Abion / Blog / WHOIS after GDPR
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WHOIS is the standard query and response protocol for all internet resources. For everyone in the domain name business, the WHOIS is synonymous with the domain name itself since it is the source of the “core” information about a domain name.

The WHOIS of a domain name has therefore always been the go-to source for getting the public information regarding a domain name, including (but not limited to) owner information, contact information, name servers, current registrar and more.

As we all know, GDPR greatly affects the way organizations present data. Since the WHOIS for most TLDs (top-level domains) includes entities such as the name, phone number and email of “living individuals” (for example the contacts at the company owning the domain name), it was expected that GDPR was going to drastically change the way WHOIS is going to function in the future.

On May 17th 2018, the ICANN board passed a “Temporary Specification” for gTLD registration data (gTLD being a “generic” top-level domain, such as .COM, .NET and ORG). This was just eight days before the GDPR deadline leaving registries and registrars with a lot of last minute changes in order to be compliant with both GDPR and the temporary specification. The Temporary Specification stipulates for contracted parties how to treat WHOIS going forward. Although, important to understand about the temporary specification is that it is reviewed by the board every 90 days, renewable for max one year.

Under the new specification, WHOIS requirements will be drastically reduced and only include Registrant organization (if provided), State/Province and Country.

However, ICANN remains committed to the collection of full data and require registrars to collect complete contact information in the same manner as before. The full data set must also be transferred to the registry, as well as the escrow provider.

Since the reduced WHOIS information “hides” most of the information about the owner of the domain name (like the registrant’s email address) registrars are also required to provide a way for third parties to contact the registrant of the domain name. This is done either by an anonymized email address set up by the registrar, alternative by a web form. Both forwarded to the registrants actual email address. This solution is also applicable on the admin and tech contact that will otherwise be omitted from WHOIS.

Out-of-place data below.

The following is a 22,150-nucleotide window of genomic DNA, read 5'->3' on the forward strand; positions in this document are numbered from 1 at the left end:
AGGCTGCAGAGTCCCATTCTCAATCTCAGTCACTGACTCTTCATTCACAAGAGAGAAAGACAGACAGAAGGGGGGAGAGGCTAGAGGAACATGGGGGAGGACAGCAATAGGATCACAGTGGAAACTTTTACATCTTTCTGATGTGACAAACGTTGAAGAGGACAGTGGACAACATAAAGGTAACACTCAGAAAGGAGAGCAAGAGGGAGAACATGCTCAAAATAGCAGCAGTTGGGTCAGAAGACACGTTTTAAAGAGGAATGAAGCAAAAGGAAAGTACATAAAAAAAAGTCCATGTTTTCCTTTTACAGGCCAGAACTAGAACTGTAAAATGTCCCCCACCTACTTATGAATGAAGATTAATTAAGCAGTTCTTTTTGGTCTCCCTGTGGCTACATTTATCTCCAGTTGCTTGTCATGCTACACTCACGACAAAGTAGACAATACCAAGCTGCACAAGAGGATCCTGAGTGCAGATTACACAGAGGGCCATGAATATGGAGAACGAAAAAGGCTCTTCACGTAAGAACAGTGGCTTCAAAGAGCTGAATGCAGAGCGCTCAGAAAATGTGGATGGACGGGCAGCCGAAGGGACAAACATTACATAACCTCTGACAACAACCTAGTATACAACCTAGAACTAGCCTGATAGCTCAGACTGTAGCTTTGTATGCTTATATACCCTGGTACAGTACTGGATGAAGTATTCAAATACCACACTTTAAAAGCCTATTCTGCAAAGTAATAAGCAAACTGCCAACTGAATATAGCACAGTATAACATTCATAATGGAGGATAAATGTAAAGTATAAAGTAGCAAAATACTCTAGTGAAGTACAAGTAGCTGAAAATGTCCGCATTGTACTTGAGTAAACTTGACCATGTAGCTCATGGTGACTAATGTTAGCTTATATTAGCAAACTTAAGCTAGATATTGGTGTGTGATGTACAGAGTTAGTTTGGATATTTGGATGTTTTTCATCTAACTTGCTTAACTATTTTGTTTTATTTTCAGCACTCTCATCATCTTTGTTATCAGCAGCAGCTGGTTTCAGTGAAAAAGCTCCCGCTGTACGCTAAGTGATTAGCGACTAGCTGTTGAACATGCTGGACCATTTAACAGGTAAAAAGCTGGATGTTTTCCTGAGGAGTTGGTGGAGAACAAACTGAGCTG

Apart from that, ICANN is obliging registrars to provide access to full WHOIS data for parties with “legitimate” interests to address the concerns of IP attorneys, Trademark/brand protection firms and law enforcement. An accreditation model with access to tiered data has been suggested but nothing of that sort has come into place. Registrars are left with the requirement, but no guidelines as to how this practically can be handled.

The reduced WHOIS output will also affect the transfer process of a domain name, most obvious being the registrant confirmation. In the ICANN stipulated transfer policy, the email address of the registrant or the admin contact is the only email address trusted to accept the Form of Authorization (transfer agreement). In the absence of an email address in WHOIS, the FOA loses its authority in the registrar transfer confirmation. Until ICANN and contracted parties have a new way of safely and securely transfer data, the FOA will be omitted, leaving the authorization code to be the single confirmation token on the right to transfer the domain name to a new registrar. The “loosing” registrar (from which the domain is transferred away) is still required to send the loosing Form of Authorization. The loosing Form of Authorization is an email informing the current registrant that a registrar transfer has been requested, providing the registrant a last resort to cancel the transfer by immediately taking action. No response within five days will allow the transfer to be carried out.

In regards to ccTLDs (country code top-level domains, like .SE for Sweden and .DE for Germany) there is a variety of solutions stretching from hiding all WHOIS data to doing absolutely nothing, leaving the WHOIS as is. The effects on various operations is a smorgasbord of equally as many solutions. With the late awakening of the domain industry to the requirement and impacts of GDPR, it is our belief that we are facing a lot of temporary – and perhaps even hasty – solutions which would suggest recurrent model updates, tweaks and reformulations in the coming months.



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